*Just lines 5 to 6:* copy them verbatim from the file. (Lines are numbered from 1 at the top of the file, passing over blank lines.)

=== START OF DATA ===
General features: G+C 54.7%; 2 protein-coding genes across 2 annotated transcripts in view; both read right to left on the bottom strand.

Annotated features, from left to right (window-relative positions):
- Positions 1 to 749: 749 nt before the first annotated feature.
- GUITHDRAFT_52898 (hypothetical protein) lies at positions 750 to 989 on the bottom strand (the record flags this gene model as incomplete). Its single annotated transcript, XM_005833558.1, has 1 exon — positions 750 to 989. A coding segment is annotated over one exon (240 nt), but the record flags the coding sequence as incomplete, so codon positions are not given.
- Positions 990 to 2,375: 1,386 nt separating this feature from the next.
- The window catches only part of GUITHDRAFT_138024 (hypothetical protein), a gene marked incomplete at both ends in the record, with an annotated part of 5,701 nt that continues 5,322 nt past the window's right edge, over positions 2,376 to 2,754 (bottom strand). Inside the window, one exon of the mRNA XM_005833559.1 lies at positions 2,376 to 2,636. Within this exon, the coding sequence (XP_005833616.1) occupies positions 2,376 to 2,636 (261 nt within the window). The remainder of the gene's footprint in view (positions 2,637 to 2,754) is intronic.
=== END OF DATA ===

- Positions 990 to 2,375: 1,386 nt separating this feature from the next.
- The window catches only part of GUITHDRAFT_138024 (hypothetical protein), a gene marked incomplete at both ends in the record, with an annotated part of 5,701 nt that continues 5,322 nt past the window's right edge, over positions 2,376 to 2,754 (bottom strand). Inside the window, one exon of the mRNA XM_005833559.1 lies at positions 2,376 to 2,636. Within this exon, the coding sequence (XP_005833616.1) occupies positions 2,376 to 2,636 (261 nt within the window). The remainder of the gene's footprint in view (positions 2,637 to 2,754) is intronic.